I later learned of the horror that was going on below. Bubbles, Norm and Marty were on one side of the bridge and at some point Bubbles screamed “Where’s Larry” Norm replied ominously “you cant help him now.” Which did not help. My roommate had been dislodged from his tube was hanging on for dear life. That was until his strength failed him and he let go and was swept away- Terror reigned supreme. On the other side Leo was able to free himself and seem to float downstream and i heard someone clearly say “There’s Leo’s body” I was terrified when I heard it. It was them that I saw my roommate Marty standing in the river. You see the river may have been raging but it was only 2 feet deep.

Those who got wet did not come out of their rooms for a couple of days. Some might say shock, I believe otherwise- You see you always wonder how you’ll behave in an emergency. Panic, keep your head or remain level headed and help- you just dont know.

I never remember anyone ever talking about it after. Just thinking about it - i think ill go sit near the gas stove - where’s my blankie?
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Old 01-09-2019, 06:23 AM   #2
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Doesn't sound like it has changed as much as you might think (aside from tuition prices). In the immediate post-college years my friends and I did an annual trip tubing down the Potomac near Harper's Ferry in WV/MD. Same deal, but there is a whole sanctioned commercial enterprise around it, with plenty of waivers signed. Lot's of unsanctioned beer involved. Yes your idea of tying the tubes together is a known problem, you need to just hang on by hand (or drape a leg or foot over) to each other's tube so you can cast off easily. Someone usually tied the cooler in a small tube to them but they were small enough to wrangle as needed. We'd usually go camping after.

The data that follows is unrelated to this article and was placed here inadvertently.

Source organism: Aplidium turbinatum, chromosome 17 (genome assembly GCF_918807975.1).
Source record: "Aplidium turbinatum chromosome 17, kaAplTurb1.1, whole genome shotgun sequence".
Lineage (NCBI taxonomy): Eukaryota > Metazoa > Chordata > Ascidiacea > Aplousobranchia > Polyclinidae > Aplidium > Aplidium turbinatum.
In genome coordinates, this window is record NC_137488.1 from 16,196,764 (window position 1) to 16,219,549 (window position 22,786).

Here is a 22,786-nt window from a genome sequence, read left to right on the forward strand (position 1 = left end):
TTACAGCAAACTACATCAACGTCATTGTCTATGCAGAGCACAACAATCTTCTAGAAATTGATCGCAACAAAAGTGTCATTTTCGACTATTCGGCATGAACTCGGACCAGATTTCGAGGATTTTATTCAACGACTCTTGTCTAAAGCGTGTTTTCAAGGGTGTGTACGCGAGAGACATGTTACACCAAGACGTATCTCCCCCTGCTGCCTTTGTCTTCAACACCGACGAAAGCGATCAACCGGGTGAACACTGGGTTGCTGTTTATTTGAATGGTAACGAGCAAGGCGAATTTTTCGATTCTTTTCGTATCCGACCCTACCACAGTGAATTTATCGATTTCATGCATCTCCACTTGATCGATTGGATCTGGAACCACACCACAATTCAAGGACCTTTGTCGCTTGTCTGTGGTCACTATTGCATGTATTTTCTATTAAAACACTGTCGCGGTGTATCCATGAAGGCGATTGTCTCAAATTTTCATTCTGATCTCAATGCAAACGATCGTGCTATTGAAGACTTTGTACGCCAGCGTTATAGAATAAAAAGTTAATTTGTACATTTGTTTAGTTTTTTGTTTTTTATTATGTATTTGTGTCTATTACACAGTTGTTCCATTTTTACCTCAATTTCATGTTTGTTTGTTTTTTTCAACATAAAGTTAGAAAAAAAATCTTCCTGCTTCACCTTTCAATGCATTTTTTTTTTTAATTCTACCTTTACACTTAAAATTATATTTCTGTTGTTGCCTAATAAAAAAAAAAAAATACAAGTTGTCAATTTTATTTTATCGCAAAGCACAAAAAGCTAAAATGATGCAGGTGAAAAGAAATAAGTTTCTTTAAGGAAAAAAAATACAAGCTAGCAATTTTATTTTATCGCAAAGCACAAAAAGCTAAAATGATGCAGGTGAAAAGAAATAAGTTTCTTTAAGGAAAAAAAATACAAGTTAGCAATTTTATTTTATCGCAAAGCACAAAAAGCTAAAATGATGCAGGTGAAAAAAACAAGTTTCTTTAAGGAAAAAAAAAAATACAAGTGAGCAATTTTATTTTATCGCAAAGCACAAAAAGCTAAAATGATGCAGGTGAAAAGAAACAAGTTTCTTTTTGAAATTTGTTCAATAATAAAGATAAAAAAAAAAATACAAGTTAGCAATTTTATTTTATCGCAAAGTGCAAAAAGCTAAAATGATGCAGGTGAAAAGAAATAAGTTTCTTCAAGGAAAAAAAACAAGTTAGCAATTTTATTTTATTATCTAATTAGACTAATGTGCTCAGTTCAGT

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Old 01-09-2019, 06:50 AM   #3
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There's no better way to grow up than riding a wild river. I did it with my roomates at age 21, in canoes, and we were mixed among tubers. It was a mess, and we eventually got dumped by a tuber trying to hold on to us in a class 3. What's a life vest, by the way?

We all survived, lost 1/2 of our provisions, and grew up a bit that day. I learned a little about risk. Hey, I'm not invincible! With that, wild rivers are check off my bucket list. No more desire.

Just last week, we had reports here of about 20 year olds getting stranded in kayaks on our local (sometimes) wild river, the Cape Fear. They don't call it "Fear" for nothing. When it floods, it is tough. This is also when it attracts the kayakers for adventure.

Adventure they got, apparently. Lucky to survive. So, in some ways, nothing has changed except they could call for help with a phone.
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Old 01-09-2019, 03:06 PM   #4
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Canoe tip (from a friend): Don’t canoe backwards, in a river above flood stage, while burning a doob. One could possibly crash into a tree...
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Old 01-09-2019, 04:07 PM   #5
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I grew up as a largely feral kid in North Dakota. When the river in our small town froze over, I'd find a 20 (or so) pound rock and take it on the ice with me.
I'd toss it in the air, and if it landed without any noticeable damage to the ice....wash, rinse, repeat. I believe that I'm very fortunate that the Sheyenne river was not my watery grave.